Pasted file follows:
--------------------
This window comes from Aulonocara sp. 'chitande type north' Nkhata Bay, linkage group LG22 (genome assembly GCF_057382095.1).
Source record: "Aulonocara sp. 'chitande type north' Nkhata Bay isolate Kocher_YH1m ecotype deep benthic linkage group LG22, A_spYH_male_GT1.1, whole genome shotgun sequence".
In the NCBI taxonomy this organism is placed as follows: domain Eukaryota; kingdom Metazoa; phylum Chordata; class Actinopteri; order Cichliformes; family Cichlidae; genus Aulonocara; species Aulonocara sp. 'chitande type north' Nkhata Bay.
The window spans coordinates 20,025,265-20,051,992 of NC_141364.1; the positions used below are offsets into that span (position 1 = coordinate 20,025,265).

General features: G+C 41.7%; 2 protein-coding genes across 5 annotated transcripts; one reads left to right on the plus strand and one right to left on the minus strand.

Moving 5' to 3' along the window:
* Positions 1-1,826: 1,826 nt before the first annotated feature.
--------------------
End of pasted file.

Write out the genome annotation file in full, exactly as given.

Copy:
This window comes from Aulonocara sp. 'chitande type north' Nkhata Bay, linkage group LG22 (genome assembly GCF_057382095.1).
Source record: "Aulonocara sp. 'chitande type north' Nkhata Bay isolate Kocher_YH1m ecotype deep benthic linkage group LG22, A_spYH_male_GT1.1, whole genome shotgun sequence".
In the NCBI taxonomy this organism is placed as follows: domain Eukaryota; kingdom Metazoa; phylum Chordata; class Actinopteri; order Cichliformes; family Cichlidae; genus Aulonocara; species Aulonocara sp. 'chitande type north' Nkhata Bay.
The window spans coordinates 20,025,265-20,051,992 of NC_141364.1; the positions used below are offsets into that span (position 1 = coordinate 20,025,265).

General features: G+C 41.7%; 2 protein-coding genes across 5 annotated transcripts; one reads left to right on the plus strand and one right to left on the minus strand.

Moving 5' to 3' along the window:
* Positions 1-1,826: 1,826 nt before the first annotated feature.